The approximately $2 billion for Massachusetts in the transportation package signed by President Obama Friday will pay for highway and transit projects from the Berkshires to Cape Cod and make Massachusetts one of just a few states to receive even a slight increase in federal aid.
Lieutenant Governor Timothy Murray traveled to the White House for the signing, and state officials applauded Congress for reaching a deal, hailing the estimated 11,000 Massachusetts construction jobs that will be created or preserved through an array of federally supported public works projects.
Those projects include replacement of elevated portions of Route 128 in Needham and Wellesley, resurfacing of Route 6 in Sandwich and Bourne, and reconstruction of Government Center Station, a dated but vital MBTA stop largely inaccessible to people with disabilities.
But advocates of a robust program to address the nation’s decaying highways and bridges, the need to invest more in public transit and enhance intercity rail, and encourage walking and biking as well as driving lamented the result reached by congressional negotiators.
“[This] is not the greatest one we’ve ever passed by far, but it does solve a political problem in Washington, namely, people really don’t want to address our transportation problem,” said US Representative Michael E. Capuano, a Somerville Democrat and member of the House Transportation Committee. “It effectively kicks the ball down the road for two more years, and obviously there are many of us who wanted to do more than that.”
Previous programs established federal highway and transit spending for five or six years at a time, with the last expiring in 2009. Congress and the White House were forced to approve about 10 short-term extensions of that program while locking horns over a new bill.
The resulting compromise sets spending for the next 27 months, at a total of $120 billion, generating sighs of relief among state officials who can advance planned projects and put contracts out to bid with certainty about the level of federal reimbursement.
But it scaled back a bipartisan Senate package supported by Massachusetts lawmakers, as a concession to House Republicans who wanted to cut funding, particularly for transit.
“We’ve been hampered the last couple of years because Congress has only done very short extensions,” Richard A. Davey, the state’s secretary of transportation, said in an interview Friday. “The good news is, this gives us some stability.”
The legislation removes fear of a shutdown or cut in federal aid, allowing Massachusetts to proceed with highway projects already programmed by metropolitan planning organizations — regional groups of state and local planners and officials — and with transit repairs or enhancements identified by the T and regional bus agencies.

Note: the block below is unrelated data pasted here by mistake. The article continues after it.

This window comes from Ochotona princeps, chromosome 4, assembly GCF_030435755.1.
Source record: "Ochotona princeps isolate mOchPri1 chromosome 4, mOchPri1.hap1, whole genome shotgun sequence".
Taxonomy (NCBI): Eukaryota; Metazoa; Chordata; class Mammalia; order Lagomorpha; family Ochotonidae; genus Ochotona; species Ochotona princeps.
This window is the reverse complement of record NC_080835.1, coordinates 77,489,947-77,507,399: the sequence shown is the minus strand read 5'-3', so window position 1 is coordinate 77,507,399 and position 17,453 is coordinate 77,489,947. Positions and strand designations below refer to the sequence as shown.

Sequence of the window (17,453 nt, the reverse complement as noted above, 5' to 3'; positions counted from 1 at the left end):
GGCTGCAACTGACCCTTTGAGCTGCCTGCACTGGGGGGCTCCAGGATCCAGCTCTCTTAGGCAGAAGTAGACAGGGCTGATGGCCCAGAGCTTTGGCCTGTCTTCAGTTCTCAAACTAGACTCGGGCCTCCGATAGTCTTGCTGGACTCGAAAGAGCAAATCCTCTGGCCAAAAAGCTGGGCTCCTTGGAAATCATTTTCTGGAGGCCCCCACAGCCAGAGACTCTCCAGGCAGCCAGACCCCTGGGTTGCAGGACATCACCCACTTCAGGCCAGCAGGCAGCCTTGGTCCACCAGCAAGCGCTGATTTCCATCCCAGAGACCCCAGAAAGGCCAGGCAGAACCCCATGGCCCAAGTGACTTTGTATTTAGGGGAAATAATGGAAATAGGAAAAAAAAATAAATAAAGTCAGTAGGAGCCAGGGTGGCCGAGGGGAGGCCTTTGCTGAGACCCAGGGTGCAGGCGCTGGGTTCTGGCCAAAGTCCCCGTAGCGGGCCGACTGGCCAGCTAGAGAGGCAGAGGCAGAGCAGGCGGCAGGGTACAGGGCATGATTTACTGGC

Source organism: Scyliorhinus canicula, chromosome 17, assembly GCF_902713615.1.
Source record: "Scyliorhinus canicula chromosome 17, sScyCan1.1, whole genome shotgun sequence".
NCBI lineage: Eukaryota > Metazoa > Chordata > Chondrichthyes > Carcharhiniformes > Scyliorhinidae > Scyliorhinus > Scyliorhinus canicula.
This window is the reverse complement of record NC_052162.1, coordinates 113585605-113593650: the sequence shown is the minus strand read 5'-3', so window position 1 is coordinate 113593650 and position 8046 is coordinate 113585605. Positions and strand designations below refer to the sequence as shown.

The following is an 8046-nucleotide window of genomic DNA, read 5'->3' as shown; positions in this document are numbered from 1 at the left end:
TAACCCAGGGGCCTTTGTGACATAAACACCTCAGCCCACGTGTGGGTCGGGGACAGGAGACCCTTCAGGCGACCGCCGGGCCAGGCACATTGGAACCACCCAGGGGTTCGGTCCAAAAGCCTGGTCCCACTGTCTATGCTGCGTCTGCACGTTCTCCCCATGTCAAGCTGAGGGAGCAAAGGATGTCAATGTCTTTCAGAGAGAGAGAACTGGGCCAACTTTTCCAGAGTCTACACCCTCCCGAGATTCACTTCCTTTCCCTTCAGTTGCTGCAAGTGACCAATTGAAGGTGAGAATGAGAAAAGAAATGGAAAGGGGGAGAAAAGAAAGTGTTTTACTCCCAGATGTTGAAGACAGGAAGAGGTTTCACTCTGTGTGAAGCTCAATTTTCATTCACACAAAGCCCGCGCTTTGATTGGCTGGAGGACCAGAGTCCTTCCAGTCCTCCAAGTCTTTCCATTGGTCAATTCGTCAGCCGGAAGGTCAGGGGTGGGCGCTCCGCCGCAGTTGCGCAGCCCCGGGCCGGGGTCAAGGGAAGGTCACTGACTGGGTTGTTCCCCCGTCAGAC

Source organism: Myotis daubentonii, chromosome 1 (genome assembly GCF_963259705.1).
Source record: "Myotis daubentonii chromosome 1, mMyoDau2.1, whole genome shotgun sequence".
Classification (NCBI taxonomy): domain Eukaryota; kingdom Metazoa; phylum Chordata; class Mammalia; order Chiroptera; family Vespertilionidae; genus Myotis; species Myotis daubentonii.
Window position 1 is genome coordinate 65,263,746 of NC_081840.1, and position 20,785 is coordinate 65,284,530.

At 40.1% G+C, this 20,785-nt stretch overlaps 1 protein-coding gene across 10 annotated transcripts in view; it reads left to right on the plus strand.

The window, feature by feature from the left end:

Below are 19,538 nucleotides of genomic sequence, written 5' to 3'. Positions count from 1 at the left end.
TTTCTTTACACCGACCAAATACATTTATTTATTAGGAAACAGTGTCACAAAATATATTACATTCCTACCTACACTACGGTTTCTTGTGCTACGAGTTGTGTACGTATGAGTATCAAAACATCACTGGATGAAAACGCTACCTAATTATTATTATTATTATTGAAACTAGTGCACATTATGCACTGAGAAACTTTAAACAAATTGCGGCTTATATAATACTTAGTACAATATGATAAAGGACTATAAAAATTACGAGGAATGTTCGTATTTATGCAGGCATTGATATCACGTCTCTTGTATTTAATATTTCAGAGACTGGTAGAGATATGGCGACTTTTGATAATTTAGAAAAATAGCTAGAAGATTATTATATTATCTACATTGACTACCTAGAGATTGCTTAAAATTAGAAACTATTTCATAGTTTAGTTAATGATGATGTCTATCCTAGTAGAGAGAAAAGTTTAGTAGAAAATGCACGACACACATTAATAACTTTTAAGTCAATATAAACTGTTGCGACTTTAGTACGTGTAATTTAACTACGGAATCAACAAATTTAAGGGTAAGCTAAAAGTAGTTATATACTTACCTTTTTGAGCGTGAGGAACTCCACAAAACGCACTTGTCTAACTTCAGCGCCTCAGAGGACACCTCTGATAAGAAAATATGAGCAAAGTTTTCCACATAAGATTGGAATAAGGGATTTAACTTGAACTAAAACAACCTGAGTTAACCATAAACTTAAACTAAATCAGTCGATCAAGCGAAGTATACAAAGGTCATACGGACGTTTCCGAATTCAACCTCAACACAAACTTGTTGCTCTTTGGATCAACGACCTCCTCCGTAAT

In Greater Boston, that includes reconstruction and widening of Route 18 in Abington and Weymouth, reconstruction of Massachusetts Avenue in Arlington, and maintenance work on swaths of Interstates 95, 93, and 495, important if not glamorous projects that “put people to work and improve our highway, road, rail, and bridge infrastructure,” Murray said in a statement.
The national package represents a slight uptick overall, while highway aid to Massachusetts holds steady at $588 million annually in fiscal 2012 and 2013, increasing to $593 million for fiscal 2014, according to the Massachusetts Department of Transportation. The state’s transit aid, to be shared by the T and 15 smaller bus agencies, will rise to $345 million for fiscal 2013 and 2014, up from $300 million, the Transportation Department said. That makes the state one of just three, plus the District of Columbia, to see an increase based on federal formulas, Capuano said.
The plan is financed largely by an 18.4-cents-a-gallon federal gas tax last increased in 1993, meaning it has lost buying power because of inflation and more fuel-efficient cars. A bipartisan deficit reduction commission created by the president in 2010 recommended raising the tax to bolster the transportation system, but Congress had no appetite for it in an election year.
“We have a fair number of people in Congress right now who think that all government spending is inherently evil,” Capuano said, calling it an unfortunate historical departure. “What kind of country would we have if Republicans — Ike Eisenhower — hadn’t built the interstate system with taxpayer dollars?”
The transportation bill includes creation of a federal program to standardize tunnel inspection, similar to bridge inspection requirements, that Capuano had sought since the fatal ceiling tile collapse in a Big Dig tunnel in 2006 revealed the haphazard nature of state-by-state inspection programs.Eric Moskowitz can be reached at email@example.com.